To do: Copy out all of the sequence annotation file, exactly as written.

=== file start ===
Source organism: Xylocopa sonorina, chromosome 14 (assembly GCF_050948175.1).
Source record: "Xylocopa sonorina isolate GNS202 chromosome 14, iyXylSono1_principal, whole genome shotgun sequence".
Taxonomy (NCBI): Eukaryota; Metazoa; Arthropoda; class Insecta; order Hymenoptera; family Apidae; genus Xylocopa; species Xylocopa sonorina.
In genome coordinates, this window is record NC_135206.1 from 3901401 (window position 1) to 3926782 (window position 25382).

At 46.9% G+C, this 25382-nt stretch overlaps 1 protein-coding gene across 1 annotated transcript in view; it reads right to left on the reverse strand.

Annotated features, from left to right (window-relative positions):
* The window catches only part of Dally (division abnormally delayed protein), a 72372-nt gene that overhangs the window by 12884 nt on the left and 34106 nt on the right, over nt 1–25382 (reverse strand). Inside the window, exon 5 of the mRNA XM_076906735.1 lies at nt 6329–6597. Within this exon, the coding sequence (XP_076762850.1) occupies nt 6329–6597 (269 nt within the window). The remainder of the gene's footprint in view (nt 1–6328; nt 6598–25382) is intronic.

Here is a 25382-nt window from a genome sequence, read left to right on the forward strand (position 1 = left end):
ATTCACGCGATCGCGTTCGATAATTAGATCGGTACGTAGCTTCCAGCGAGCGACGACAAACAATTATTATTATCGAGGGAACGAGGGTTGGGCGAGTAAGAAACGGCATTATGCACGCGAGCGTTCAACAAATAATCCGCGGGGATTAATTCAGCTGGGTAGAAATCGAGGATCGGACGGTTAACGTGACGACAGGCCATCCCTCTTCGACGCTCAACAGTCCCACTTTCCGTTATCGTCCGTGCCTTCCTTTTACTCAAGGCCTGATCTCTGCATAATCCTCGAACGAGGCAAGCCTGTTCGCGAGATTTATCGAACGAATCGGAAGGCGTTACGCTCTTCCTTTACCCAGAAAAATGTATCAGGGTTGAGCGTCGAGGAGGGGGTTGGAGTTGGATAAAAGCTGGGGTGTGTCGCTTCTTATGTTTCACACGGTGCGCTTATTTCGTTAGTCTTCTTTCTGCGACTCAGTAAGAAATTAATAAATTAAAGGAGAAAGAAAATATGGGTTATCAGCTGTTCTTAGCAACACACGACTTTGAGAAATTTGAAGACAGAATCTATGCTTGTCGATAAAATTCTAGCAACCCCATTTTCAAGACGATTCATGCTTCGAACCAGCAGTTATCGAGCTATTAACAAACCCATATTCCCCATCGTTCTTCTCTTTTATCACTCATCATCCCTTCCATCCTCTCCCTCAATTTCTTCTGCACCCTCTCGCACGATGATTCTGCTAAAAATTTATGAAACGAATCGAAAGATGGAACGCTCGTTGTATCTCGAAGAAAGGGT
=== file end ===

Source organism: Xylocopa sonorina, chromosome 14 (assembly GCF_050948175.1).
Source record: "Xylocopa sonorina isolate GNS202 chromosome 14, iyXylSono1_principal, whole genome shotgun sequence".
Taxonomy (NCBI): Eukaryota; Metazoa; Arthropoda; class Insecta; order Hymenoptera; family Apidae; genus Xylocopa; species Xylocopa sonorina.
In genome coordinates, this window is record NC_135206.1 from 3901401 (window position 1) to 3926782 (window position 25382).

At 46.9% G+C, this 25382-nt stretch overlaps 1 protein-coding gene across 1 annotated transcript in view; it reads right to left on the reverse strand.

Annotated features, from left to right (window-relative positions):
* The window catches only part of Dally (division abnormally delayed protein), a 72372-nt gene that overhangs the window by 12884 nt on the left and 34106 nt on the right, over nt 1–25382 (reverse strand). Inside the window, exon 5 of the mRNA XM_076906735.1 lies at nt 6329–6597. Within this exon, the coding sequence (XP_076762850.1) occupies nt 6329–6597 (269 nt within the window). The remainder of the gene's footprint in view (nt 1–6328; nt 6598–25382) is intronic.

Here is a 25382-nt window from a genome sequence, read left to right on the forward strand (position 1 = left end):
ATTCACGCGATCGCGTTCGATAATTAGATCGGTACGTAGCTTCCAGCGAGCGACGACAAACAATTATTATTATCGAGGGAACGAGGGTTGGGCGAGTAAGAAACGGCATTATGCACGCGAGCGTTCAACAAATAATCCGCGGGGATTAATTCAGCTGGGTAGAAATCGAGGATCGGACGGTTAACGTGACGACAGGCCATCCCTCTTCGACGCTCAACAGTCCCACTTTCCGTTATCGTCCGTGCCTTCCTTTTACTCAAGGCCTGATCTCTGCATAATCCTCGAACGAGGCAAGCCTGTTCGCGAGATTTATCGAACGAATCGGAAGGCGTTACGCTCTTCCTTTACCCAGAAAAATGTATCAGGGTTGAGCGTCGAGGAGGGGGTTGGAGTTGGATAAAAGCTGGGGTGTGTCGCTTCTTATGTTTCACACGGTGCGCTTATTTCGTTAGTCTTCTTTCTGCGACTCAGTAAGAAATTAATAAATTAAAGGAGAAAGAAAATATGGGTTATCAGCTGTTCTTAGCAACACACGACTTTGAGAAATTTGAAGACAGAATCTATGCTTGTCGATAAAATTCTAGCAACCCCATTTTCAAGACGATTCATGCTTCGAACCAGCAGTTATCGAGCTATTAACAAACCCATATTCCCCATCGTTCTTCTCTTTTATCACTCATCATCCCTTCCATCCTCTCCCTCAATTTCTTCTGCACCCTCTCGCACGATGATTCTGCTAAAAATTTATGAAACGAATCGAAAGATGGAACGCTCGTTGTATCTCGAAGAAAGGGT